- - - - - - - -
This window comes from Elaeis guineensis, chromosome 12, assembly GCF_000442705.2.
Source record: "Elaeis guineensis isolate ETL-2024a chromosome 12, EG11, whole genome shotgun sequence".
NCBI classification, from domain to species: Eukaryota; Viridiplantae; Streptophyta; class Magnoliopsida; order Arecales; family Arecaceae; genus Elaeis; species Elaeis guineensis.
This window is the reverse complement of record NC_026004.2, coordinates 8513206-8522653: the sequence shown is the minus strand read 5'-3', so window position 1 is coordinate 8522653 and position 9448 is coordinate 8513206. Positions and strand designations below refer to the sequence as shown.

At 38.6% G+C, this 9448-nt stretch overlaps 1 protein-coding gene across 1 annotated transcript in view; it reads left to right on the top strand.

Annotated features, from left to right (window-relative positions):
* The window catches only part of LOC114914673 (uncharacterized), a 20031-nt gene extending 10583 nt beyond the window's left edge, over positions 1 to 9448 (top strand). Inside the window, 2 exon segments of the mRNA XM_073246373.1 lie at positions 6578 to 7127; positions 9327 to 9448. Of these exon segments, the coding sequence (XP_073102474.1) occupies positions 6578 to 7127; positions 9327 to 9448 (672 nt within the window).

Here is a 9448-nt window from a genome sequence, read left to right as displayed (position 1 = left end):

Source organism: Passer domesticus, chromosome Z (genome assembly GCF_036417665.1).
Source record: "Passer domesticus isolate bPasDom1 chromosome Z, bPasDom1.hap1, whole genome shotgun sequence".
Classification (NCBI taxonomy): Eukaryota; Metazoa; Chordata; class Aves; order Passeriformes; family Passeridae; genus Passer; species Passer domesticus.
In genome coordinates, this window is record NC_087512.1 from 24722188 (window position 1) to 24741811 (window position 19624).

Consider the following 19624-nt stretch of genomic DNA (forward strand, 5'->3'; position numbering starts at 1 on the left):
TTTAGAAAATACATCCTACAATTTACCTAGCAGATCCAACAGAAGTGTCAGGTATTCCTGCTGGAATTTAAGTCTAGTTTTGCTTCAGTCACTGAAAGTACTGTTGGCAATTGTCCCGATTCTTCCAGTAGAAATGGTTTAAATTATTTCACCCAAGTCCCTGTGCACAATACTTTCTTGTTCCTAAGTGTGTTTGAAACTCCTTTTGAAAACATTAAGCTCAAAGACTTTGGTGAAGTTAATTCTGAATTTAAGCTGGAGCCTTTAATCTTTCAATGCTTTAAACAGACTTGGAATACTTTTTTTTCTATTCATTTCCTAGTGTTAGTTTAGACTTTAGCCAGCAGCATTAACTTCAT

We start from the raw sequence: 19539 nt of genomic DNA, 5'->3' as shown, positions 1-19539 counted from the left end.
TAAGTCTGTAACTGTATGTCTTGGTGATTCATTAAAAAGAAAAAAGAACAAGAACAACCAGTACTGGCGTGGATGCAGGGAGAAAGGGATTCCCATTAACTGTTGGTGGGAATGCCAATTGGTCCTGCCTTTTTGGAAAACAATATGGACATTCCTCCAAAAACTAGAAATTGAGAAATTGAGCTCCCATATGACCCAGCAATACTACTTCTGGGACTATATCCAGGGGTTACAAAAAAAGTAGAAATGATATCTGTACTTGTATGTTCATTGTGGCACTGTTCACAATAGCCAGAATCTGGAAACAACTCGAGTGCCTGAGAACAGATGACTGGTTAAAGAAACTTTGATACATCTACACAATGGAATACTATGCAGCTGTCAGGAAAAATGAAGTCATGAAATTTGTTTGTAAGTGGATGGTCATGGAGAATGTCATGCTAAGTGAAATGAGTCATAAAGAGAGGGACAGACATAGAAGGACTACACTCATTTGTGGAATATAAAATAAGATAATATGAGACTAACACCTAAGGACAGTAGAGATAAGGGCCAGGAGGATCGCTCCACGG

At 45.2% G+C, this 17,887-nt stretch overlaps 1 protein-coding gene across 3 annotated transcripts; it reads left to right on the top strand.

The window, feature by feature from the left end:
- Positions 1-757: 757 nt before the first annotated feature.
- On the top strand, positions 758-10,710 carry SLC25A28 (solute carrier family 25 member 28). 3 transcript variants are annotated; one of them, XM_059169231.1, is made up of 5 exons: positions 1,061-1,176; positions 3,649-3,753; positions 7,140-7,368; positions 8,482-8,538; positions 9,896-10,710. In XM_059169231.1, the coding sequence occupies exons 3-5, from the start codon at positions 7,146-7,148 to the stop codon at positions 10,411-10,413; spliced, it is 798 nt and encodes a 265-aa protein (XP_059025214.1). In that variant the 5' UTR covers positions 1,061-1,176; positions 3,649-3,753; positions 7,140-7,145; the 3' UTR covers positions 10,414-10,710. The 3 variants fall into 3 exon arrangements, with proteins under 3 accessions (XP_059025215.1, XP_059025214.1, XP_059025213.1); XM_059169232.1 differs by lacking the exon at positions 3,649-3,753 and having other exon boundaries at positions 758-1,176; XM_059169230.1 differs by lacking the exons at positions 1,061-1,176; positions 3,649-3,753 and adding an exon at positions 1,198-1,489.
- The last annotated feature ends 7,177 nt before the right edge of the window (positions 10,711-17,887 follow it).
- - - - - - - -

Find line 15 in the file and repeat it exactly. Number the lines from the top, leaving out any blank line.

We start from the raw sequence: 19539 nt of genomic DNA, 5'->3' as shown, positions 1-19539 counted from the left end.